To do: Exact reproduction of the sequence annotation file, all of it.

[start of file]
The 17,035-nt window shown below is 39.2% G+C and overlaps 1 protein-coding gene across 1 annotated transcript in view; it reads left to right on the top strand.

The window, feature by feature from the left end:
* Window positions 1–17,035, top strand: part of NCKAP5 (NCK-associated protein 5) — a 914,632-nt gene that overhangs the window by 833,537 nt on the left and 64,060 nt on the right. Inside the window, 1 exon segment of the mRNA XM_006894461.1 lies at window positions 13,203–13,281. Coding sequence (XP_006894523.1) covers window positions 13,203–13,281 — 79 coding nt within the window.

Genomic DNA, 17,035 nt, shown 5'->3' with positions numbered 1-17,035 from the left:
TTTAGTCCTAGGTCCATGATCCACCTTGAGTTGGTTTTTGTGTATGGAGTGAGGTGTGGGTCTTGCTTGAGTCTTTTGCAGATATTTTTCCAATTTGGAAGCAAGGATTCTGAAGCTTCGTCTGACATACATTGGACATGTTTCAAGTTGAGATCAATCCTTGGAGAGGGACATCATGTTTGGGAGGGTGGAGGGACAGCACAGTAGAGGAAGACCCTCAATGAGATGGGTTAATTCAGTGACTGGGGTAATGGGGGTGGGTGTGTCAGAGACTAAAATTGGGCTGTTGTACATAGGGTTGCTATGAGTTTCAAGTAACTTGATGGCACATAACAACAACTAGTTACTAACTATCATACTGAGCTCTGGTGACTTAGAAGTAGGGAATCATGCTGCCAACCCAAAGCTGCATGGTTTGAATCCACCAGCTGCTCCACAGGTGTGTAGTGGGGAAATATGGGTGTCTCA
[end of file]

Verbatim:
The 17,035-nt window shown below is 39.2% G+C and overlaps 1 protein-coding gene across 1 annotated transcript in view; it reads left to right on the top strand.

The window, feature by feature from the left end:
* Window positions 1–17,035, top strand: part of NCKAP5 (NCK-associated protein 5) — a 914,632-nt gene that overhangs the window by 833,537 nt on the left and 64,060 nt on the right. Inside the window, 1 exon segment of the mRNA XM_006894461.1 lies at window positions 13,203–13,281. Coding sequence (XP_006894523.1) covers window positions 13,203–13,281 — 79 coding nt within the window.

Genomic DNA, 17,035 nt, shown 5'->3' with positions numbered 1-17,035 from the left:
TTTAGTCCTAGGTCCATGATCCACCTTGAGTTGGTTTTTGTGTATGGAGTGAGGTGTGGGTCTTGCTTGAGTCTTTTGCAGATATTTTTCCAATTTGGAAGCAAGGATTCTGAAGCTTCGTCTGACATACATTGGACATGTTTCAAGTTGAGATCAATCCTTGGAGAGGGACATCATGTTTGGGAGGGTGGAGGGACAGCACAGTAGAGGAAGACCCTCAATGAGATGGGTTAATTCAGTGACTGGGGTAATGGGGGTGGGTGTGTCAGAGACTAAAATTGGGCTGTTGTACATAGGGTTGCTATGAGTTTCAAGTAACTTGATGGCACATAACAACAACTAGTTACTAACTATCATACTGAGCTCTGGTGACTTAGAAGTAGGGAATCATGCTGCCAACCCAAAGCTGCATGGTTTGAATCCACCAGCTGCTCCACAGGTGTGTAGTGGGGAAATATGGGTGTCTCA